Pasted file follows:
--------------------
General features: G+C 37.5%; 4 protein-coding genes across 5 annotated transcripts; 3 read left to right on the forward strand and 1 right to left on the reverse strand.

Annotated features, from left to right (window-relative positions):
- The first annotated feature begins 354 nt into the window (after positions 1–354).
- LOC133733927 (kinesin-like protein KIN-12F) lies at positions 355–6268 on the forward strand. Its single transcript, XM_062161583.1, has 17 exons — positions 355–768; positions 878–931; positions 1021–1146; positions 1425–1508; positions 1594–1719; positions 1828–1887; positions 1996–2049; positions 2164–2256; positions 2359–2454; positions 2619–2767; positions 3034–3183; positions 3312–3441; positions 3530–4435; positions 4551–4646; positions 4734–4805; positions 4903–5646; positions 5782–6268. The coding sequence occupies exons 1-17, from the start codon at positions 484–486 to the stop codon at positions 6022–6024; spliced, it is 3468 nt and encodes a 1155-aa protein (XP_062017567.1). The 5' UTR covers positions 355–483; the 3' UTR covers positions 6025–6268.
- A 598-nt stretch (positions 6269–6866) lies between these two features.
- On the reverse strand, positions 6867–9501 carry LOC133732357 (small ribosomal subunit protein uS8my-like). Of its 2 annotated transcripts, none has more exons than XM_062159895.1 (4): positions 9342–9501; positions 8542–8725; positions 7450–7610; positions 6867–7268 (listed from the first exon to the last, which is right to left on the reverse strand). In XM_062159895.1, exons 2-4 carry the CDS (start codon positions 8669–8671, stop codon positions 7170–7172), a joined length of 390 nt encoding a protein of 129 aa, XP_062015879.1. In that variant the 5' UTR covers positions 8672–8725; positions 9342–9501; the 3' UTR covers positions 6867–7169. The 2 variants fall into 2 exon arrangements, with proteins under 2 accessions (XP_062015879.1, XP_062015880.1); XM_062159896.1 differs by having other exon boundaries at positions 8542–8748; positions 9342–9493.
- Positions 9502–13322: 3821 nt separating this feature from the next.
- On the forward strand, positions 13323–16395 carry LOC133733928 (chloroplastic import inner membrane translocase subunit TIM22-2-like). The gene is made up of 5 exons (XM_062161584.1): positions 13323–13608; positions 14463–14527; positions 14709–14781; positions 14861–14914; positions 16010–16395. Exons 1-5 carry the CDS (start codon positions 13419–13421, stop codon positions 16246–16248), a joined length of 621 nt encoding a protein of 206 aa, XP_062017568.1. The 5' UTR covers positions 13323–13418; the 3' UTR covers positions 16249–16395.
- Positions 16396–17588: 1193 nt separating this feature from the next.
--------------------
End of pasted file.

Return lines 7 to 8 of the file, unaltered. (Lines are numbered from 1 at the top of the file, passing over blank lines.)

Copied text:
- Positions 9502–13322: 3821 nt separating this feature from the next.
- On the forward strand, positions 13323–16395 carry LOC133733928 (chloroplastic import inner membrane translocase subunit TIM22-2-like). The gene is made up of 5 exons (XM_062161584.1): positions 13323–13608; positions 14463–14527; positions 14709–14781; positions 14861–14914; positions 16010–16395. Exons 1-5 carry the CDS (start codon positions 13419–13421, stop codon positions 16246–16248), a joined length of 621 nt encoding a protein of 206 aa, XP_062017568.1. The 5' UTR covers positions 13323–13418; the 3' UTR covers positions 16249–16395.